If you’ve ever tried cutting back on calories for weight loss, you may have gotten a lecture from a friend (or your mom!) about how not eating enough could put you into “starvation mode.” Eating too little can actually make your body hold on to weight instead of getting rid of it, the theory goes, thereby negating your well-intentioned efforts to eat salads and smoothies all day. But is it true that not eating enough can actually be counterproductive for weight loss? Among health experts, opinions vary as to what starvation mode really looks like, as well as how long it actually takes for it to set in. We dug into the research and spoke to expert dietitians to get the full story.

Hungry woman peering into refrigerator in kitchen

Is Starvation Mode for Real?

As far back as World War II, researchers have been exploring the idea that less the less we eat, the less we burn. In a 1940s study called the Minnesota Starvation Experiment, healthy men were under-fed for a long period of time. Though they initially lost weight, their metabolism eventually slowed to accommodate their restricted calories. This landmark piece of research was one of the first to question whether weight loss may not be as simple as “calories in versus calories out,” and it’s been a hot topic ever since.

More recently, a growing body of evidence has continued to confirm the reality of starvation mode, also known as “adaptive thermogenesis.” One study followed the inhabitants of the Biosphere 2, an isolated Earth science research facility in Arizona, over a two-year period. Because of their restricted food supplies, the inhabitants lost an average of 15 percent of their body weight during their time in isolation. And post-weight loss, they burned a stunning 180 calories less per day than a control group.

Similarly, in the wake of the popularity of weight loss reality TV, another study caught up with contestants from The Biggest Loser six years after their participation on the show. Contestants who had lost the most weight — and kept it off — had the highest rates of metabolic slowing, meaning that they had to continue an extremely low-calorie diet to keep weight from creeping back up. In light of these and a number of other studies, it’s safe to say there’s consensus in the nutrition community that starvation mode is a real phenomenon.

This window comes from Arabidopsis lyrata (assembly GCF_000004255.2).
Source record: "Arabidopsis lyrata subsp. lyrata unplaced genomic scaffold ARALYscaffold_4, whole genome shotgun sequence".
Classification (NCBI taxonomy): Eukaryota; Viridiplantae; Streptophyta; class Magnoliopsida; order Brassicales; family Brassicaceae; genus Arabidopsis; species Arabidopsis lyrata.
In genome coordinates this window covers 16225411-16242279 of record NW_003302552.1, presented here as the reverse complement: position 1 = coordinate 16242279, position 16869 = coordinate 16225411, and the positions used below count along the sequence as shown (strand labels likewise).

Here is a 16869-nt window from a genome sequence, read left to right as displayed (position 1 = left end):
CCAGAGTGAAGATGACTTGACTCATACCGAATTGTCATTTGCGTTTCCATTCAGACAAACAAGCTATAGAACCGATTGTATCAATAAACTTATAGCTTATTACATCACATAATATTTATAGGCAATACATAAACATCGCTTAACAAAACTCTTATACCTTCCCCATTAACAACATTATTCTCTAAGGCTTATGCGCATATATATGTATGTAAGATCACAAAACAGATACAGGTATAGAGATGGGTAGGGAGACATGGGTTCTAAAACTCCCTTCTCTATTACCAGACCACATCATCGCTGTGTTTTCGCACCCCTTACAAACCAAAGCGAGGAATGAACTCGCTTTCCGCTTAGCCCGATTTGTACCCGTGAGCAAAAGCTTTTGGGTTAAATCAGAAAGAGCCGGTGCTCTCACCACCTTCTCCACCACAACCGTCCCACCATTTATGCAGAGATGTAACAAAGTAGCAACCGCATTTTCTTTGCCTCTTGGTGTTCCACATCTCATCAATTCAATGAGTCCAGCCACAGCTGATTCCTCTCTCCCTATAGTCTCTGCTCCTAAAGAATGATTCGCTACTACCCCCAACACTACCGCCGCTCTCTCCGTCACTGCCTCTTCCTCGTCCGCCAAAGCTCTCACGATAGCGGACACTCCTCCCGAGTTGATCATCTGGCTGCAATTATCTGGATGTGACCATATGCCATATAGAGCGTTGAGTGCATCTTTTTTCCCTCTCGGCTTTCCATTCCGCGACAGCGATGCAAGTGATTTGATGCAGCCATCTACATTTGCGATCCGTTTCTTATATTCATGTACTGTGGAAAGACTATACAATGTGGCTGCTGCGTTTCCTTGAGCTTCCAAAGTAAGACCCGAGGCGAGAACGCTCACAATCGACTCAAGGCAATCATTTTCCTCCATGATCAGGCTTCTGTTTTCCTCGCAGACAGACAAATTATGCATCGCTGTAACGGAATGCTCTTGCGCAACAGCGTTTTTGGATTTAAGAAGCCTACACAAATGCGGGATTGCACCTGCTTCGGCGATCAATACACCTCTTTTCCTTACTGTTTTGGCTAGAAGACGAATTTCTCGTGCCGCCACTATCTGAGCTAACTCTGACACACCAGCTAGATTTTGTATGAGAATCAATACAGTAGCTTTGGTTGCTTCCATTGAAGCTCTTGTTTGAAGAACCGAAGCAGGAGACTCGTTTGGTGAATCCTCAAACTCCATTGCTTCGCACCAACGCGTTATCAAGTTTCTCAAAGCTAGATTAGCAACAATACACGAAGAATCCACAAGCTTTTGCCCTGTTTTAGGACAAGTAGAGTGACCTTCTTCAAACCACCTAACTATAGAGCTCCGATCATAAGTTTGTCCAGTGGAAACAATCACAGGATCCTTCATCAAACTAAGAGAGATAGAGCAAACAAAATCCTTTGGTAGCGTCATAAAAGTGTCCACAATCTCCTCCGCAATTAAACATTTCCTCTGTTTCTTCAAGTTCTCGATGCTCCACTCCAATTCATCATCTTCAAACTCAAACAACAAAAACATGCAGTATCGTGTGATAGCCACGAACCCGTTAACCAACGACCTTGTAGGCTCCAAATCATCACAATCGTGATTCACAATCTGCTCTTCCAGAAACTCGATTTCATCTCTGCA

Why Your Body Does It 

If we’re honest, the whole concept of adapting to a diet can seem pretty unfair. Why would your body betray you by hanging on to weight you want to lose? The likely explanation is that in terms of evolutionary history, our physical processes simply haven’t caught up to our 21st-century excesses. Due to thousands of years of conditioning, the human body believes that losing weight is always dangerous.

“For the body, this metabolic slowdown is a critical survival response,” says North Carolina-based dietitian Annie Goldsmith, RD, LDN. When faced with something that looks and feels like famine, she says, the body turns on its “thrifty” survival genes and becomes “more efficient at storing fat, presumably to protect against future famines. Really, we are not failing at the diet, we are just doing an excellent job of surviving!”

Fellow dietitian Bonnie Taub-Dix, RDN, creator of BetterThanDieting.com and author of Read It Before You Eat It, confirms: “I have seen this happen with some clients. Even if consuming very little calories, their body just doesn’t shed weight. It thinks they are in trouble and slows down metabolism, blood pressure, and weight loss.”

When Does It Kick In?

If starvation mode is definitely legit — and it appears it is — the question that follows is how long it takes for it to kick in. Will your metabolism grind to a halt after skipping a few meals, or only on a long-term diet?

The journal Obesity Biology and Integrated Physiology offers a ballpark estimate of around two weeks of calorie restriction, but this is not one-size-fits-all. “It varies from person to person,” says Goldsmith. Factors like age, sex, stress, and inflammation may play a part in the timeline of our metabolic slow-down. And, intriguingly, the most influential predictor may be our own dieting history. “We know that the more diet cycles a person has gone through, the more ‘thrifty’ the body will become,” Goldsmith notes. “This is why the first diet is always the most ‘successful,’ and subsequent dieting attempts yield less drastic results, or require a greater caloric deficit to see the same results.”

What It Really Means for Weight Loss

Not all nutrition and health experts are convinced that starvation mode is as detrimental to weight loss as it is made out to be. According to the research department at Weight Watchers, while eating less might slow metabolism down to a degree, a “‘lower than expected’’ rate of weight loss is a lot different than ‘no’ weight loss as the ‘starvation mode’ notion proposes.” In other words, cutting calories does work for weight loss, just not as effectively as you might think.

But others, like Goldsmith, beg to differ. “I don’t advise engaging in weight loss behaviors — ever!” she says. “There is no known way to sustainably lose weight and keep it off long-term for the vast majority of the population.” Instead, she encourages clients to shift their attention from weight to health, focusing on joyful movement, getting enough sleep, reducing stress, and eating mindfully. Taub-Dix sums up this shift, now gaining popularity among nutrition professionals: “The word diet actually means ‘way of life’ — it shouldn’t be defined by deprivation or starvation.”

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